According to Blackman the main trend in recent years has been “the move away from the old ‘chalk and talk’ model, where the teacher is the source of knowledge, to more blended learning styles. This also represents a move away from the ‘one size fits all’ approach using, for instance, small group working, where different groups may be given different tasks more suited to their abilities or interests.”
In fact, a study by Harvard University found students actually learn more during active learning sessions than they do from traditional lectures. What’s more, employers, researchers, and parents are advocating for a stronger focus on developing soft skills like teamwork, communication, and emotional intelligence alongside hard technical skills. For example, in the UK, 88% of young people, 94% of employers, and 97% of teachers think life skills are just as, or more, important than academic qualifications.
Instead of long, drawn-out lectures, classes will be centered more around project-based group activities that allow students to select topics of interest and break out into collaborative groups. IoT integrated devices and Interactive Touchscreens have already been facilitating group work by allowing everyone to easily connect their devices, share, and create.
Of course with social distancing still essential in many parts of the world, VR, AR, and MR solutions are stepping up. Imagine going on a field trip to the Roman Empire or learning about nature conservation in the Amazon with students from around the world.
A number of studies already show that using Augmented Reality in the classroom can lead to deeper student engagement, better learning performance, and increased motivation.
Google for Education is one of the best known VR and AR providers now, but there are a number of smaller companies doing some innovative things in this space. Check some of them out at next year’s ISE 2021.
Teachers join the force
It’s not just students who’ll get to enjoy the new tech advances coming out. Instead of hopping on a plane to give visiting lectures, in the classroom of the future professors will simply be able to sit back and project themselves hologram-style to lecture halls across the globe (even giving lectures in multiple locations at the same time).
Sound a little too Obi-Wan Kenobi for you? Imperial College Business School already started offering hologram led lectures in 2018.
TNW caught up with Dom Pates, Senior Educational Technologist, at City University of London, who gave a workshop on holographics at ISE 2020. According to Pates:
“Aside from the obvious novelty of holographic technologies, the primary benefit of them is that it’s the closest experience for an audience to feeling that the remote speaker is physically present in the room. In the example from my workshop, the screen that the holographic presenter was appearing on was seemingly invisible, the image of them was life-sized and in three dimensions, and the audio matched the high quality of the image. This brings a degree of flow to the experience, and makes it much easier for the learners in the physical room to focus on the subject matter rather than the technology.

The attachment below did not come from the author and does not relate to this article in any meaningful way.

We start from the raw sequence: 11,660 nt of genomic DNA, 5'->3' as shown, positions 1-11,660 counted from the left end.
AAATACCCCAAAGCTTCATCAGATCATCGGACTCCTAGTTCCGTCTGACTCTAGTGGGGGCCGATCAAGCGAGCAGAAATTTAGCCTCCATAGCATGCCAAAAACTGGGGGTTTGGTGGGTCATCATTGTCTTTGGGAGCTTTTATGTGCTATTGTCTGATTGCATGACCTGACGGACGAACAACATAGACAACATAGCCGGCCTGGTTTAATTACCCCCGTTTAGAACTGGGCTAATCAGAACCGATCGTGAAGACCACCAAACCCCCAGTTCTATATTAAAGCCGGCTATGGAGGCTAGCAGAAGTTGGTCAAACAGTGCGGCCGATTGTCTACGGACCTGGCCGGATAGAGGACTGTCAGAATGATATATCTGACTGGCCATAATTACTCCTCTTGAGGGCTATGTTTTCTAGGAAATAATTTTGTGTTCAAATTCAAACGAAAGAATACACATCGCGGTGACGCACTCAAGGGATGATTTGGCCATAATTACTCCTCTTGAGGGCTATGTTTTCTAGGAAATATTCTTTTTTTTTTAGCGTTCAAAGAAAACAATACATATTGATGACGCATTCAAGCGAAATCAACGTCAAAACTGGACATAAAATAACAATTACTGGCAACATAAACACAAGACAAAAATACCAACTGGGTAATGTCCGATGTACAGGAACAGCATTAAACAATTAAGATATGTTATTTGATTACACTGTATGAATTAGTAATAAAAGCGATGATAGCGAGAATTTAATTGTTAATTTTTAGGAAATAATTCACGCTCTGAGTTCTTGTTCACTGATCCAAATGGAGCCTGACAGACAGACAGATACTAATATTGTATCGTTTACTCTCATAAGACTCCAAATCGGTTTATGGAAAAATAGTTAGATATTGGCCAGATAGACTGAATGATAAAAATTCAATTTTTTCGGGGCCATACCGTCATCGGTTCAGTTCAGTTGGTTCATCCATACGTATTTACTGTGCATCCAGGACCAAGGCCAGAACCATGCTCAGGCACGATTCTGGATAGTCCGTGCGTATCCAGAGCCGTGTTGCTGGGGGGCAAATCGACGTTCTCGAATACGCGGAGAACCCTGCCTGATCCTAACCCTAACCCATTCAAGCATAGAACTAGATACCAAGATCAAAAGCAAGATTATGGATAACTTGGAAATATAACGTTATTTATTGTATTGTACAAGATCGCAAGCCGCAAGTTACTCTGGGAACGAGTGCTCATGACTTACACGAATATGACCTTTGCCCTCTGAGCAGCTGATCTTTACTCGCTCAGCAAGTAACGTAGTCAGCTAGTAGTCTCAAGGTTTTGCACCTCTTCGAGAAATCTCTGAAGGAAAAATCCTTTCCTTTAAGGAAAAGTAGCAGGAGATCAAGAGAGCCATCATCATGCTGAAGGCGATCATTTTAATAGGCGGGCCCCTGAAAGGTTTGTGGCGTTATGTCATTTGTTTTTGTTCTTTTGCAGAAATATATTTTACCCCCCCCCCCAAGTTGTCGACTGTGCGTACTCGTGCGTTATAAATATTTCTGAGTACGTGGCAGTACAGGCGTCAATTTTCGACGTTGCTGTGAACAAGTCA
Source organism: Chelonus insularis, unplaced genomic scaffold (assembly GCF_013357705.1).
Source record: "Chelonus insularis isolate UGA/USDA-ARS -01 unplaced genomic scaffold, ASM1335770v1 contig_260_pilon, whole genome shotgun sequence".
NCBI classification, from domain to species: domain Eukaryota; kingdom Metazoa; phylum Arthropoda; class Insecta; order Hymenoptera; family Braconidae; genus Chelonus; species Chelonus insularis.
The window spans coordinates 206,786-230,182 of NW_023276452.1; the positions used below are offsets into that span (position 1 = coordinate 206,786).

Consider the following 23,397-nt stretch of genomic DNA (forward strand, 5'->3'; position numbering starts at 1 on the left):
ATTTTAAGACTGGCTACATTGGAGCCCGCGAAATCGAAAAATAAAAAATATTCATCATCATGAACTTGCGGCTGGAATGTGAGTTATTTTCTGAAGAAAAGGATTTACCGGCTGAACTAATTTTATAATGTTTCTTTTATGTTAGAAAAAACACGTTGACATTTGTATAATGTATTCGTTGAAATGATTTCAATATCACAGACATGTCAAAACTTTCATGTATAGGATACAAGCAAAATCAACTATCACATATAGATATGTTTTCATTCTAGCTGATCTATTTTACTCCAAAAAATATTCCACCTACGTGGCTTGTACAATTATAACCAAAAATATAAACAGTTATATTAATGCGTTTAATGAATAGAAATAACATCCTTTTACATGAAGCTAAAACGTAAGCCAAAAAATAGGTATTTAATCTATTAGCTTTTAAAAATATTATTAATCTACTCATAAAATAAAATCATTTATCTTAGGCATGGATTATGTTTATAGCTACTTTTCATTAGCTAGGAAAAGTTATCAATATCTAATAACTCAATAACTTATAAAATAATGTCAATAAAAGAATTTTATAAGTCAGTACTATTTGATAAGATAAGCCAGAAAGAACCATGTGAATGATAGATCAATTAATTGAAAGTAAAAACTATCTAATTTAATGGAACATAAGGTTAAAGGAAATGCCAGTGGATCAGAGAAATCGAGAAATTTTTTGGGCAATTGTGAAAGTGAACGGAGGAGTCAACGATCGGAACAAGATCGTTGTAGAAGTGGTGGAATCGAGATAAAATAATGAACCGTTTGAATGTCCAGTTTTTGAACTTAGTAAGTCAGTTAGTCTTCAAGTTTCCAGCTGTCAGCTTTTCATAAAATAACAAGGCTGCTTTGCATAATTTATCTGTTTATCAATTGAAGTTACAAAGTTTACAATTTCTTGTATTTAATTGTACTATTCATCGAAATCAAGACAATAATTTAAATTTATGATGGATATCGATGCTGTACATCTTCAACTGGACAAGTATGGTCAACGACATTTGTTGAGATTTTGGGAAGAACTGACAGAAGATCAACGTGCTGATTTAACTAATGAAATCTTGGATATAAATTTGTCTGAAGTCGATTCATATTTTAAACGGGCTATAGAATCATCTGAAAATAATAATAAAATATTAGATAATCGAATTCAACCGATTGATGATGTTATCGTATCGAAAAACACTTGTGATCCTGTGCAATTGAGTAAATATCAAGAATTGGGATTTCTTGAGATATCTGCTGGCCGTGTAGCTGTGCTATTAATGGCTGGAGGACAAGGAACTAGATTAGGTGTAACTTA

As Pates explained, using holographic technology offers a far superior experience to Zoom streaming:
“Delivering a lecture over a web conferencing platform like Zoom as a substitute for one in a physical lecture theatre is inherently inferior if it just substitutes the room for the platform. If teaching is done live and online, it’s necessary to build engagement considerations in much more than it might be in a physical learning space, as it’s harder for learners to remain fully engaged in an hour delivered on screen than an hour delivered in a room.”
However, there is one challenge professors looking to become a hologram should keep in mind:
“For the lecturer, their audience is now on a screen in front of them rather than in the room, so it’s more difficult to pick up on the cues you’d get from an audience in front of you.”
AKA, finding strategic sleeping positions during early morning lectures will be easier than ever.
Classrooms get an upgrade
To fit this new reality, students and teachers will need more than just the standard classroom with rows of desks.
“Another major trend is the ability of teaching spaces to reconfigure themselves. Some higher education establishments have large, multifunctional learning spaces that they use to accommodate different classes or lectures of various sizes at the same time. This requires the video and especially the audio in the room to be reconfigurable to suit a variety of layouts. In the COVID era, social distancing is bringing its own requirements for flexible room arrangements,” Blackman told TNW.
If you’re wondering just how much of a difference an educational environment can make, studies show that classroom design can alter academic progress over a school year by 25%.
At ISE 2020 Piet Van Der Zanden, Associate/Analyst at Delft University of Technology, gave a talk on the University’s Interactive Education Spaces Configurator. This interactive tool allows them to easily reconfigure learning spaces based on the activity and also improve readability, sightlines, seating capacity, and accessibility.
But, along with improved visibility, flexible spaces will also need to be equipped with the right tools to ensure sound quality reaches everyone. This year Humantechnik, Williams AV, and Opus technologies showcased their induction loop amplifiers and other systems built to help learners with hearing difficulties block out background noise and amplify a lecturer’s voice.
We still don’t know exactly what the classroom of the future will look like, but events like ISE can give us some clues.
“Exactly what will be on show at ISE in 2021 we don’t know yet, but our exhibitors always push the boundaries of what’s possible – so the excitement is guaranteed,” Blackman said.
This article is brought to you by ISE.